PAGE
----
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In the manufacturing of a device each one has to get a unique identifier. So far so good, one can have a file containing the last used ID on a shared drive, or a network-based service managing and assigning IDs so that the uploading of the ID into the device will not be limited to a single workstation.

However, in the case of a total system crash and restoration from backup, one can have a few devices with the same ID, if some devices were manufactured after the backup was made. One could have each workstation save the biggest used ID, and check whether it's not larger than the one they got from the network, but it might happen that the workstation with the last produced device is not turned on after the crash. One might require workers to write down the last used ID after their shifts, but this doesn't sound to be fool-proof either.

Is there a best practice besides having multiple services managing the IDs, with at least one of them off-site?

The IDs are large enough (32 bits) compared to the number of devices to be produced to allow for small gaps, but not large enough to go the true RNG way. This way, one can increase the largest ID by a number significantly larger than the amount being produced per day, but how can one keep this "company practice" enforced for possibly decades?

  • @drxzcl A good idea, actually I though of a USB hardware key, but over decades it can get lost or can malfunction. – vsz Apr 4 '14 at 10:58
  • I suppose you could get a (small, industrial quality) embedded system that just handles the serial numbers. – drxzcl Apr 4 '14 at 11:36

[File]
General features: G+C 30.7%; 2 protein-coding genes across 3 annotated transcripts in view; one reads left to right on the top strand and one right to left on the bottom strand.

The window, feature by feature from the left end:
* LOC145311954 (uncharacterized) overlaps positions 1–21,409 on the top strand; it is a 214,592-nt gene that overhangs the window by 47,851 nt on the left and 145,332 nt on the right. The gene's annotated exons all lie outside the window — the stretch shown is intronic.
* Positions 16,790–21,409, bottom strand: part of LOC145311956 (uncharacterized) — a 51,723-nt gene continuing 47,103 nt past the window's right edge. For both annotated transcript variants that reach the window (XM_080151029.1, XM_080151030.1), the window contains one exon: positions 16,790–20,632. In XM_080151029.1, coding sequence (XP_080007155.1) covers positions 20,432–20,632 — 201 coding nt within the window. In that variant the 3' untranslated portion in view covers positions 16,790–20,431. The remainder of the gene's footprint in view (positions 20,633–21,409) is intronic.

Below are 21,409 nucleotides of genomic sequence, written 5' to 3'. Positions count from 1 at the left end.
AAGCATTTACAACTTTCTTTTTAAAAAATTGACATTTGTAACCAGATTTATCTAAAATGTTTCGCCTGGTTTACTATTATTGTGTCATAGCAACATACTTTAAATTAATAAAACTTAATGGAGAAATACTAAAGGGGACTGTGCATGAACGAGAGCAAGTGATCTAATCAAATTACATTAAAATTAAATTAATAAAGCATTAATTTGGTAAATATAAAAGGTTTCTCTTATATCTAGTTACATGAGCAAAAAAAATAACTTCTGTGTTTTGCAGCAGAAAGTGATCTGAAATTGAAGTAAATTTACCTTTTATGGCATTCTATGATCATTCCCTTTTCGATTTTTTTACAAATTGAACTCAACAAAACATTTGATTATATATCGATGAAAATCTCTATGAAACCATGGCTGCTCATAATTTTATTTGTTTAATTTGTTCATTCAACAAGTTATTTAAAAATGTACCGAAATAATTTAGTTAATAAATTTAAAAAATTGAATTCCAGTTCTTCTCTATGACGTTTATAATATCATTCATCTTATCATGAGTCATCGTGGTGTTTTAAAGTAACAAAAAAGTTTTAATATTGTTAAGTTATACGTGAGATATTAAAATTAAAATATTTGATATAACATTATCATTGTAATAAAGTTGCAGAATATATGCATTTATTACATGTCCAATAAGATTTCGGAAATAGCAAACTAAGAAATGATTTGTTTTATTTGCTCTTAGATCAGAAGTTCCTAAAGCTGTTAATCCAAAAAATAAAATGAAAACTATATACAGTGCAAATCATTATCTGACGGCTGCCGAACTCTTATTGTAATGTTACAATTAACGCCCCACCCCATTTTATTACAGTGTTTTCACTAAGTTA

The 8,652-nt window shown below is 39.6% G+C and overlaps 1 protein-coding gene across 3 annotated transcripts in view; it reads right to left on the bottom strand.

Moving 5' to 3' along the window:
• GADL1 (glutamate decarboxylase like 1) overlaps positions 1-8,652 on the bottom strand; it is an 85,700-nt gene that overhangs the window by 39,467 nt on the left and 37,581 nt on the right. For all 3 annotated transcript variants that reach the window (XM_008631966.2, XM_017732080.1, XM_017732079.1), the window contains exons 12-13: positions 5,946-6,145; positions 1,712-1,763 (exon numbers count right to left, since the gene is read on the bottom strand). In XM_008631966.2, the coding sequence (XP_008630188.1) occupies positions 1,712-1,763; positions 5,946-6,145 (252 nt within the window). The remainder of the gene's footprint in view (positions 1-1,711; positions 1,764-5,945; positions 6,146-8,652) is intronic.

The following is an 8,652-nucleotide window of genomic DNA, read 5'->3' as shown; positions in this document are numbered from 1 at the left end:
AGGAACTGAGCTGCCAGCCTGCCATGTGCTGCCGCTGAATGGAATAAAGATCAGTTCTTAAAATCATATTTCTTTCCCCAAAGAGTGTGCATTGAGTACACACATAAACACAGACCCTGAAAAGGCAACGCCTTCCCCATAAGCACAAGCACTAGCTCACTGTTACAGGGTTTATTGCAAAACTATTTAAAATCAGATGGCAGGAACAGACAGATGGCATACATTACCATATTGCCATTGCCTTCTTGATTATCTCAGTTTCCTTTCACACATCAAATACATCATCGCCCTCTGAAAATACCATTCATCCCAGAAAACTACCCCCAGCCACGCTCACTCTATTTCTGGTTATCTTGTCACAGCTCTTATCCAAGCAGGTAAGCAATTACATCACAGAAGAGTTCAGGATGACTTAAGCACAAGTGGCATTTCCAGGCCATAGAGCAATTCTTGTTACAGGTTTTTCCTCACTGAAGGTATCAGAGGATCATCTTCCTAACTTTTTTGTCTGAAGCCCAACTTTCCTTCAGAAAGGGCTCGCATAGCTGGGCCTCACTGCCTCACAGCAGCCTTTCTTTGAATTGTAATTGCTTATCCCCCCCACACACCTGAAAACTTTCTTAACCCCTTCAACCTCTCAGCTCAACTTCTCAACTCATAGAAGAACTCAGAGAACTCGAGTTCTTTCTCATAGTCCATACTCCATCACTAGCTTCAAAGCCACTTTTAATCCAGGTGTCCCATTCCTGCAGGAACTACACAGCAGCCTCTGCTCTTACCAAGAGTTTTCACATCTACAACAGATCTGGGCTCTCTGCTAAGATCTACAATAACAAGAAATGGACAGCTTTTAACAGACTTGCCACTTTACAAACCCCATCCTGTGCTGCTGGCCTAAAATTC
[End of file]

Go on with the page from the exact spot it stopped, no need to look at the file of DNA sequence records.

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Split your 32 bits. Under normal operation, you count normally using all 32 bit. When a crash actually happens, you use only the most significant, e.g., 8 bits of the backup, increment that part by two and start from there. All you need to make sure now is that you backup often enough. More specifically, often enough to ensure you didn't use up the whole lower significant part (24 bit in this example) in between backups.

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  • Nice idea. I can even save a timestamp every time I access the IDs, and if I suddenly find a timestamp which is older, I know that a backup has been restored. The only problem is, that if it's used on a workstation which was never turned on since the backup, it will not be automatically detected. (I wrote a similar case in the question, in "incrementing the ID"). If I cannot fully automate it, it still needs an actively enforced company policy, but I guess there is no other way. – vsz Apr 4 '14 at 13:01

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